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From Sinai Forward

By Rabbi Boaz D. Heilman

Sermon/D’var Torah for Parashat Mishpati

One of my all-time favorite movies is “School Ties.” Set in the early 1950’s at a prestigious Massachusetts boys’ prep school, “School Ties” tells the story of David Green, a high school senior who is brought in from the grungiest part of Scranton, PA, to play on the school’s football team and help it win its annual homecoming game. Oh yes, David Green also happens to be Jewish.

Beautifully filmed, scored and acted, the screenplay (by Dick Wolf) is as sharp and incisive as can be. In one of the most powerful lines of the movie, Green tells the headmaster of St. Matthew’s, “You used me to win a football game; I’m going to use you to get into Harvard.”

Truthfully, it’s not a beautiful sentiment. People using people isn’t the way society ought to work. Yet that is exactly the picture that “School Ties” paints. The movie is a microcosm of America in the 1950’s, a time that, today, some of us gaze back at with a kind of romantic longing. For many Americans, those were, indeed, “the good ol’ days,” days of optimism and success. World War Two was over, the Great Depression was gone, and with America now a global superpower, the American Dream was finally becoming real for the common man.

Yet despite the shiny veneer in which the period was portrayed—think “Father Knows Best,” “The Adventures of Ozzie and Harriet” and, of course, “Leave It To Beaver”—just beneath the surface were deep fissures, class, gender and race divisions that would blow up a mere decade later in the social upheaval and furor of the 1960’s.

A society so deeply divided, a society where people get ahead by using one another, is not a healthy society. Reliance on one another is a much healthier model. It’s a subtle distinction, I know, but it makes all the difference in the world.

A society of users cultivates prejudice, disparity and inequality. This is the kind of society Abraham Lincoln called “a house divided against itself,” in which some become rich and powerful, while others are marginalized, ridiculed and scorned. Despite claiming to be a model of freedom and opportunity, this kind of society is bound for trouble; it truly cannot stand.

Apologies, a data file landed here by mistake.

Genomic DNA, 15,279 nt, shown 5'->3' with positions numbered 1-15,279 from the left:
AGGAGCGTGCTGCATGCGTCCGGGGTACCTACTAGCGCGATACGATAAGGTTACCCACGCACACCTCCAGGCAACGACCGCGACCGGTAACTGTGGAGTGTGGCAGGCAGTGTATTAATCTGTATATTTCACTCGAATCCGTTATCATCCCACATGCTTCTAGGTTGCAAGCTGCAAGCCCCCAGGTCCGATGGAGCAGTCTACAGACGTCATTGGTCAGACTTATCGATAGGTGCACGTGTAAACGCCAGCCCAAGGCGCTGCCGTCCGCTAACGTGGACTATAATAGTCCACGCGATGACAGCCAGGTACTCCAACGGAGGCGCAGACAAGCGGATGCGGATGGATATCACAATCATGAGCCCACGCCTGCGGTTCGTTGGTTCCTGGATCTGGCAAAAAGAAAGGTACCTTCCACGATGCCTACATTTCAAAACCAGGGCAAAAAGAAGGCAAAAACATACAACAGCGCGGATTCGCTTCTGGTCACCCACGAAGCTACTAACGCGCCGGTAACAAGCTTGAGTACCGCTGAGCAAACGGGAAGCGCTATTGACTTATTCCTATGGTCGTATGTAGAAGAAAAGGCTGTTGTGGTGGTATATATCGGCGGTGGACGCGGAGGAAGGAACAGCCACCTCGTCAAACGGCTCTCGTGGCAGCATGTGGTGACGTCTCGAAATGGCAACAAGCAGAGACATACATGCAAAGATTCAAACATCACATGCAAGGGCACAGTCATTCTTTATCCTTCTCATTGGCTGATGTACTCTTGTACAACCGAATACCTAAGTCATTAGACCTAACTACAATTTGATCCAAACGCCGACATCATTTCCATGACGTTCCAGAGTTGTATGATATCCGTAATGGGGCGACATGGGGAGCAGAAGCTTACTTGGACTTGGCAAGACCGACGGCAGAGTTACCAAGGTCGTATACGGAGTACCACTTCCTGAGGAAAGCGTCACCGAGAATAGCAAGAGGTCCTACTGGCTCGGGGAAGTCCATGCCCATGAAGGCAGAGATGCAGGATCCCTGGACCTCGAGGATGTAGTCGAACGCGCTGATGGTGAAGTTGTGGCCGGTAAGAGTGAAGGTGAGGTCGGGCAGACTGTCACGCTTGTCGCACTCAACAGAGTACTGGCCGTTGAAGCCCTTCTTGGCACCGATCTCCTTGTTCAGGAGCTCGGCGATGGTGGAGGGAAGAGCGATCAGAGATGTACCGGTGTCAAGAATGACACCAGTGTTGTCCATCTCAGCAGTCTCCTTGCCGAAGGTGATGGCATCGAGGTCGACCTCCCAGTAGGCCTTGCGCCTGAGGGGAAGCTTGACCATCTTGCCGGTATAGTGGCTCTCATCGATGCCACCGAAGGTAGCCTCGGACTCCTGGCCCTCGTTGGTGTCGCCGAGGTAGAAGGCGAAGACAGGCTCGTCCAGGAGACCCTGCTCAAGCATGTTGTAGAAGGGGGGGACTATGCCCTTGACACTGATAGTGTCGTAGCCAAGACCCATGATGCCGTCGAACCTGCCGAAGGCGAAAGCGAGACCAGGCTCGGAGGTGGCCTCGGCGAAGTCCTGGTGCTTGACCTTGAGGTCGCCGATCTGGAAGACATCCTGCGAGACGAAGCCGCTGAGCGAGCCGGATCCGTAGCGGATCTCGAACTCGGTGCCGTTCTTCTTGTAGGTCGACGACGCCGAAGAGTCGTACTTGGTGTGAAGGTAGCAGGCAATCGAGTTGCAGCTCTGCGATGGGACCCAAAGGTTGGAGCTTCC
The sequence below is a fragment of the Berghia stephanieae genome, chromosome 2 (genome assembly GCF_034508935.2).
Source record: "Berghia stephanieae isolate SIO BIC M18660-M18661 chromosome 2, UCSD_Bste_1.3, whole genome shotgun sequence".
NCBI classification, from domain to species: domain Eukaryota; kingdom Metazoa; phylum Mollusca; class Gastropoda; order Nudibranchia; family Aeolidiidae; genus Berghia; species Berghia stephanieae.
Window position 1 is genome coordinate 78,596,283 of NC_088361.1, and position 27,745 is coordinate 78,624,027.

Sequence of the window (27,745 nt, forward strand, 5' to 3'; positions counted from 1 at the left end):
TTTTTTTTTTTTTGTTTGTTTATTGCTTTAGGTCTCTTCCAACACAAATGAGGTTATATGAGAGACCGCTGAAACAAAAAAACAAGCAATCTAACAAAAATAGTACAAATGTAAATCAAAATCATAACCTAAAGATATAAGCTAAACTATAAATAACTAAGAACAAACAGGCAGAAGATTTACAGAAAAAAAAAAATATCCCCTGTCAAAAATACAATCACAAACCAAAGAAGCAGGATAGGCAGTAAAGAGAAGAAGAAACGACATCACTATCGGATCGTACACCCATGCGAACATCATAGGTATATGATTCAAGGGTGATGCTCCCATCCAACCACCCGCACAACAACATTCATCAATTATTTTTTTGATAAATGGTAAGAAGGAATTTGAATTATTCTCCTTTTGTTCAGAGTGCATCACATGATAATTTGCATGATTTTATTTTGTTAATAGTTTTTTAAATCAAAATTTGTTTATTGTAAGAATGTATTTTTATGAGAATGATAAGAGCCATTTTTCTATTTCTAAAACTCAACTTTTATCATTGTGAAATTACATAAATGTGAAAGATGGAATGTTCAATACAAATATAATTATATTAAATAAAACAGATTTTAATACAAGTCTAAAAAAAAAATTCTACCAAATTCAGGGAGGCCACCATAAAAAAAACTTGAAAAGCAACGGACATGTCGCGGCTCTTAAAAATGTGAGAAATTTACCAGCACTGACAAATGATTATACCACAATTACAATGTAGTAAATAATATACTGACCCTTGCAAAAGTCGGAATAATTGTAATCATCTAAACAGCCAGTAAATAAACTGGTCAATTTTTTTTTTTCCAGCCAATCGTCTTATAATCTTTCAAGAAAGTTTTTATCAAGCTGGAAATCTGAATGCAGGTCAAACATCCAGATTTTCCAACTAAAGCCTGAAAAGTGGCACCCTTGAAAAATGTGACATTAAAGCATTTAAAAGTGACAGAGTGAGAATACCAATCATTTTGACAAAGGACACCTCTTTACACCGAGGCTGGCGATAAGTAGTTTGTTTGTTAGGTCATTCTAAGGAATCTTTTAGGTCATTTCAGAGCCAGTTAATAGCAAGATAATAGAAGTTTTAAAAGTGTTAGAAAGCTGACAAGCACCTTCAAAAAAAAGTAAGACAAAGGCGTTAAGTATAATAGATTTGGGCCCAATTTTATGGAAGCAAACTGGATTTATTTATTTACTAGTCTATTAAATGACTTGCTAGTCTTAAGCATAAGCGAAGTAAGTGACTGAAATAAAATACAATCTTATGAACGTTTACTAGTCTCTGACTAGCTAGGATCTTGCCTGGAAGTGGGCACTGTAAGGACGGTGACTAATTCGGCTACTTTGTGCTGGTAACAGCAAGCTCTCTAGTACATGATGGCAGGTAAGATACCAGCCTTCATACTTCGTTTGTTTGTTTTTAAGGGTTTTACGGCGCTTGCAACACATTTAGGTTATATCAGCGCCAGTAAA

Which brings me to this week’s Torah portion, Mishpatim (“Judgments,” Exodus 22:27—23:5).

Coming on the footsteps of last week’s Torah portion, Yitro, which contains the Ten Commandments, Mishpatim at first glance seems to be the total opposite of its exalted predecessor. In Yitro, Moses climbs up Mt. Sinai to receive from the very hands of God Himself the Two Tablets of the Law, those monumental principles that would become the cornerstone of Western Civilization. Mishpatim, on the other hand, delves into the most mundane subjects of all—those crimes and misdemeanors, legal torts and offenses, the rights and wrongs that have little if anything to do with God, and everything to do with the way we behave among ourselves.

In Mishpatim, we are told to observe the Sabbath not because God made it holy, but rather because the people and animals we rely on to do the hard labor in our fields and homes deserve a day of rest. The lofty commandment “Honor thy father and thy mother” here is replaced by the much bleaker ruling that states, “One who strikes his father or mother… or curses his father or his mother shall surely be put to death.” And the exalted vision of liberated slaves is replaced with regulations that merely limit the kind of abuse an owner can heave upon his slaves.

There is very little mention of God in Mishpatim, and only one reference to the holy days.

On the other hand, much weight is given in this portion to how we behave toward the stranger, the poor, the homeless, the widow and the orphan among us. We are told to treat the earth with respect and to feel compassion for the animals we would otherwise take for granted.

Mishpatim teaches us that it isn’t only God’s word that is holy. In our everyday transactions, our word becomes sacred. Honoring God means honoring one another. We dignify life not only by the clothes we wear or the sacrifices we offer, but also by the way we show dignity and respect to our humblest among us.